- How do my referees submit a letter of recommendation?
After you enter in each reference person's information into the application system, they will be emailed with a link to upload their letters of recommendation into the admissions system. Please ensure you have typed in the correct email address, or it will not get to that person.
- Do I need to secure an advisor if I want to apply to the history graduate program?
Graduate students will be assigned to an advisor during the admissions process; however, it is essential to look through the faculty research areas to ensure there are active graduate faculty who could help support your dissertation research and writing. It may also be beneficial to reach out to a faculty member who studies like topics to determine if they agree they could adequately support your dissertation and/or if they are still taking on new graduate students.
- What are the criteria are for admission to graduate work?
The minimum GPA required for admission is the same as the minimums enforced by the Graduate College, which currently stands at 3.0 for applicants to both the MA and the PhD degree. We do take GPA into consideration, of course, but we do so in light of our evaluation of all the application materials. The Department's admissions committee reads the student's writing sample very carefully, and an excellent research paper can offset a less than stellar GPA. Similarly, "A" work in an applicant's history classes during the last years of college can offset a relatively low GPA resulting from poor performance during the first year as an undergraduate. Lastly, we look closely at the applicant's letters of recommendations, statement of purpose, general course of study pursued, and the quality of undergraduate or graduate institution from which degrees were earned. All of this information informs our assessment of the applicant's potential to become a professional historian.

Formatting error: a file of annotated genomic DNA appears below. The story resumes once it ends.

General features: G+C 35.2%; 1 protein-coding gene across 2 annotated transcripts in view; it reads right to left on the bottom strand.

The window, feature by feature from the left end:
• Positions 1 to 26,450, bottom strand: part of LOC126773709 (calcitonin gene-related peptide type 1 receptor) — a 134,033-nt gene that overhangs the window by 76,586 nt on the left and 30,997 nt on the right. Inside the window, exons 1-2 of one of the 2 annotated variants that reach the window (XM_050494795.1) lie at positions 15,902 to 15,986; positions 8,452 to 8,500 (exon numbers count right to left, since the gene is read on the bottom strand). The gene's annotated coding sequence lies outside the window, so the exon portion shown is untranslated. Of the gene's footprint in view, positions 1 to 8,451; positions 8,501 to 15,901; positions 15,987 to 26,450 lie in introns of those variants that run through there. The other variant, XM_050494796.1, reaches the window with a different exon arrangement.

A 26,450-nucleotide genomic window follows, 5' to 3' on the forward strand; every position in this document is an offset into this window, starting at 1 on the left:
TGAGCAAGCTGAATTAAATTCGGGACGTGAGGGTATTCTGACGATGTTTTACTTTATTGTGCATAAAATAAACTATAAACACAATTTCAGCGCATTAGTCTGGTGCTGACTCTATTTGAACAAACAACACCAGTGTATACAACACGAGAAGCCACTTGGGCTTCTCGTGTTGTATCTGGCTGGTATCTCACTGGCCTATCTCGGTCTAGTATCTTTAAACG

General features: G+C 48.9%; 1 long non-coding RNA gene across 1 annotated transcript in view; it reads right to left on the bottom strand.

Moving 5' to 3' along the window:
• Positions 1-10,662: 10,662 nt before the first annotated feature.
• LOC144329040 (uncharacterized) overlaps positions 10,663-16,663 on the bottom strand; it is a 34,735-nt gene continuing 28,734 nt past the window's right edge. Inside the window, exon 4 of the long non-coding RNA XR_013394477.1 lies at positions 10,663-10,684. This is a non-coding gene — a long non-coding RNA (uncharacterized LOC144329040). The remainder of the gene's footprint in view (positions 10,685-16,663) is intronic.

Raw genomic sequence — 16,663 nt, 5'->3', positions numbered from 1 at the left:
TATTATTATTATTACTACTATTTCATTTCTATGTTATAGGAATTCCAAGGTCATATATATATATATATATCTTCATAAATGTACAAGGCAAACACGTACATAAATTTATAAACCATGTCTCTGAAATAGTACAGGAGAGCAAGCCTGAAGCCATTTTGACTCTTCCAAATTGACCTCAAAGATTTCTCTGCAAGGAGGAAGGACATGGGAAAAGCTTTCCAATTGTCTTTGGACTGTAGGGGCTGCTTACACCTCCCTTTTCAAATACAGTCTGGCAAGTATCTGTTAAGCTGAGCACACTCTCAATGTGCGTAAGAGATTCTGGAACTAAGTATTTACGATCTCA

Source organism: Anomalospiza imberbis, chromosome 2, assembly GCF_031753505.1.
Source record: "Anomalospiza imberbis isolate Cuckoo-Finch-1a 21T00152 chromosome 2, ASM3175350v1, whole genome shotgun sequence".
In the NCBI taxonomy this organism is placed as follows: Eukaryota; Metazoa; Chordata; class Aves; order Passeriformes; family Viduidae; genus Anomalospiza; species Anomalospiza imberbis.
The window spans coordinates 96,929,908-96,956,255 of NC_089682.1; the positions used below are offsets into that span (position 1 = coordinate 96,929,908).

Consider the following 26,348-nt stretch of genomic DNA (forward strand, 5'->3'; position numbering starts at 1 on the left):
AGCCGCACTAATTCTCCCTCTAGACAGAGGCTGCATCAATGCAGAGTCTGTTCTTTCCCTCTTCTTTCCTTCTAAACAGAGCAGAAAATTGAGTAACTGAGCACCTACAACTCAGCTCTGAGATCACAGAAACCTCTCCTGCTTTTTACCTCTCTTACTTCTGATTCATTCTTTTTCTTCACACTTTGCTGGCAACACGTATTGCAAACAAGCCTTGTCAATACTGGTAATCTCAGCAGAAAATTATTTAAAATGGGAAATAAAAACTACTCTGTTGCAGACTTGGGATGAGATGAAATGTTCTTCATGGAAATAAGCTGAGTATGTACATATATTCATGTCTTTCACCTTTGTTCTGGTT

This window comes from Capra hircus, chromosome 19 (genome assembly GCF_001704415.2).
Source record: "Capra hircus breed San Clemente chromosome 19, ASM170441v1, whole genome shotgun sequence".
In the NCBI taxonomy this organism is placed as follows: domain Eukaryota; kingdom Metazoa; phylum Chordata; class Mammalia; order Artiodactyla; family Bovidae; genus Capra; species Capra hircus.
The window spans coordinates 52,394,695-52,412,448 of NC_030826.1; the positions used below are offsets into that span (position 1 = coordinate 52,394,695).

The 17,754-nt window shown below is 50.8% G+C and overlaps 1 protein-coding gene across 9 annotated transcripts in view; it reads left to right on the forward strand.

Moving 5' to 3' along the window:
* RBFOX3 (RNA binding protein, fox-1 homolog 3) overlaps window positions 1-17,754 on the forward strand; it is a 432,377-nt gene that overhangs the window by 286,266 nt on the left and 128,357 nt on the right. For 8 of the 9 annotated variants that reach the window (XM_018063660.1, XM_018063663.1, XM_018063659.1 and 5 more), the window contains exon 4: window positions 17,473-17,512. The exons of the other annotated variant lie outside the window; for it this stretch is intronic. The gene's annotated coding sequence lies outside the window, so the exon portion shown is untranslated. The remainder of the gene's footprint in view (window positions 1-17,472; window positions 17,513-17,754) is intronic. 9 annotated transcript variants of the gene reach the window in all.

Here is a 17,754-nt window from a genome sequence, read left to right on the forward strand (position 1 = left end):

The Department's admissions committee, which consists of the Director of Graduate Studies and two other faculty members, meets shortly after the second semester begins and works to identify the most promising candidates for our program. During this process, the committee selects qualified applicants to be considered for various fellowships from the Graduate College to include the Iowa Recruitment Fellowship and the Lulu Merle Johnson Fellowship, among others. By the last meeting of the admissions committee in late February/early March, the committee has compiled two short lists of candidates. The ranked lists of names for MA Terminal and PhD students are presented to the entire faculty at a faculty meeting in early March for the Department's approval.
- Do you provide funding for MA Terminal students?
We normally do not offer financial support to MA Terminal students. There are times the department is in need of an additional Teaching Assistant so those with teaching experience in their background may be offered financial support on a case-by-case basis. This funding is not guaranteed for any longer than the contract provided to the student and is often a last-minute decision when current PhD students receive outside funding/fellowships.
- Do you provide funding for PhD students?